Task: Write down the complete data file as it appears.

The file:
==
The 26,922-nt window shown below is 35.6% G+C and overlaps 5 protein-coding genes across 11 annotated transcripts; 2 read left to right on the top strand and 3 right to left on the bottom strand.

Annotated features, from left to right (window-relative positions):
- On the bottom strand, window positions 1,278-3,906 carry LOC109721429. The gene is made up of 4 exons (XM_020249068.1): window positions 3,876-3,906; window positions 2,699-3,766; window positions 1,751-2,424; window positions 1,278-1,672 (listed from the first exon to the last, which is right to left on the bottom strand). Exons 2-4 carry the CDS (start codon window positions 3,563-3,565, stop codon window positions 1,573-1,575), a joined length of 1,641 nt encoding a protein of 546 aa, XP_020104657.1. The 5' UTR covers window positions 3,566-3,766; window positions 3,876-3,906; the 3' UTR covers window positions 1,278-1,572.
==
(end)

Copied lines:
The 26,922-nt window shown below is 35.6% G+C and overlaps 5 protein-coding genes across 11 annotated transcripts; 2 read left to right on the top strand and 3 right to left on the bottom strand.

Annotated features, from left to right (window-relative positions):
- On the bottom strand, window positions 1,278-3,906 carry LOC109721429. The gene is made up of 4 exons (XM_020249068.1): window positions 3,876-3,906; window positions 2,699-3,766; window positions 1,751-2,424; window positions 1,278-1,672 (listed from the first exon to the last, which is right to left on the bottom strand). Exons 2-4 carry the CDS (start codon window positions 3,563-3,565, stop codon window positions 1,573-1,575), a joined length of 1,641 nt encoding a protein of 546 aa, XP_020104657.1. The 5' UTR covers window positions 3,566-3,766; window positions 3,876-3,906; the 3' UTR covers window positions 1,278-1,572.